A number of important heritage sites in and around the Tamar Valley Area of Outstanding Natural Beauty are one step closer to being conserved, thanks to a partnership project by the Tamara Landscape Partnership Scheme, funded by The National Lottery Heritage Fund and Historic England.
Conservation Management Plans have been completed for seven historic sites that are protected as Scheduled Monuments, but on Historic England’s Heritage At Risk Register because of their poor condition. The plans identify the sites’ importance, their present condition, and the work needed to conserve them.
Five of the sites form part of the Cornwall and West Devon Mining World Heritage Site and include Gunnislake Clitters Mine, New Consols Mine, Okel Tor Mine, Gawton Mine and Holmbush Mine. The other two sites are the Tamar Canal Lock in Gunnislake and a WW2 Landing Craft Grid in Saltash, used to service landing craft involved in the 1944 D-Day landings.
Gary Lewis, Senior Heritage Officer for the Tamara Scheme said:
“These seven sites are historically important to the local area and nationally – all the mine sites form part of the World Heritage Site, and the Landing Craft Grid at Saltash is only one of four remaining examples in the UK. Caring for these historic places is important as it help us to understand who we are and where we came from, what our ancestors did and the hardships they went through to build the communities we live in today.”
Ann Preston-Jones, Historic England Heritage at Risk Project Officer said:
“We have been delighted to collaborate with Tamara on this project. We now know so much more about the seven sites and the information we now have will enable us to work closely with the sites’ owners and local communities to develop projects to conserve and manage them, so that they can be enjoyed by future generations.”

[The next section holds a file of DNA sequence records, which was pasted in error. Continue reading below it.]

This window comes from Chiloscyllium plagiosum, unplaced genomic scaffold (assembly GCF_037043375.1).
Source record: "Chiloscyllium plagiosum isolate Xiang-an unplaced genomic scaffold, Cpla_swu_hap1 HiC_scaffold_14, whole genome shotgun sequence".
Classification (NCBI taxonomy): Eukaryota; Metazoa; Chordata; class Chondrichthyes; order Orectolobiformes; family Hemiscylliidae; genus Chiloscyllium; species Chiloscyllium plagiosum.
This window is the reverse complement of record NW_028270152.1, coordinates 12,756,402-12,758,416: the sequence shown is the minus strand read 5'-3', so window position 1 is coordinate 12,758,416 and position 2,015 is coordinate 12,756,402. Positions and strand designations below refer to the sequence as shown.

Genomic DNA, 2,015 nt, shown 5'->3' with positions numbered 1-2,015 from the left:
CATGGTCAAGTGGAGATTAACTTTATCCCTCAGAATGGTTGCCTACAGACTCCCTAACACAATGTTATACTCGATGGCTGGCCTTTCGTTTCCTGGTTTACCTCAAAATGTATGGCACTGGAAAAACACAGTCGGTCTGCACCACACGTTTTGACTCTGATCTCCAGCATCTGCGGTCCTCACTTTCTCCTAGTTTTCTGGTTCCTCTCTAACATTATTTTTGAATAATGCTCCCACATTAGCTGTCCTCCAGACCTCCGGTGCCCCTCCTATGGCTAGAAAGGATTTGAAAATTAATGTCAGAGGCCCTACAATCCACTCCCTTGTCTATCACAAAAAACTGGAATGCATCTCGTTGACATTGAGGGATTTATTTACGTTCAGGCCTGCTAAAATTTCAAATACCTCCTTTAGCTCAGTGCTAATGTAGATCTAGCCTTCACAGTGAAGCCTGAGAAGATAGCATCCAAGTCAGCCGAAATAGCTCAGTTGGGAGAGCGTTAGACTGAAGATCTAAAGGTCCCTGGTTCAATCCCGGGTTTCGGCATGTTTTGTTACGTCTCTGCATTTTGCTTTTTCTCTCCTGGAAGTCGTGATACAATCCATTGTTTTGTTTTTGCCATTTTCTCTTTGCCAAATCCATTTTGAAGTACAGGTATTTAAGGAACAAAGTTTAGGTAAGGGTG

Stuart McLeod, Director of England – London & South at The National Lottery Heritage Fund, said:
“It’s fantastic that these important historic sites will be conserved, supported by money raised by National Lottery players. It’s imperative that we preserve the stories and connections between the landscape and the Cornwall and West Devon Mining World Heritage Site. Without the work of the Tamara Landscape Partnership Scheme and Historic England, these could have been lost forever, but now they will be able to resonate with the community for years to come.”
The Tamara Landscape Partnership Scheme is working to create a brighter future for the Tamar Valley and its communities, through 10 projects focussing on heritage, communities, training, farming and access. The Scheme is funded by the National Lottery Heritage Fund and others including Devon County Council and Cornwall Council. The total to be invested across the Tamar Valley until 2025 will be £3.2 million.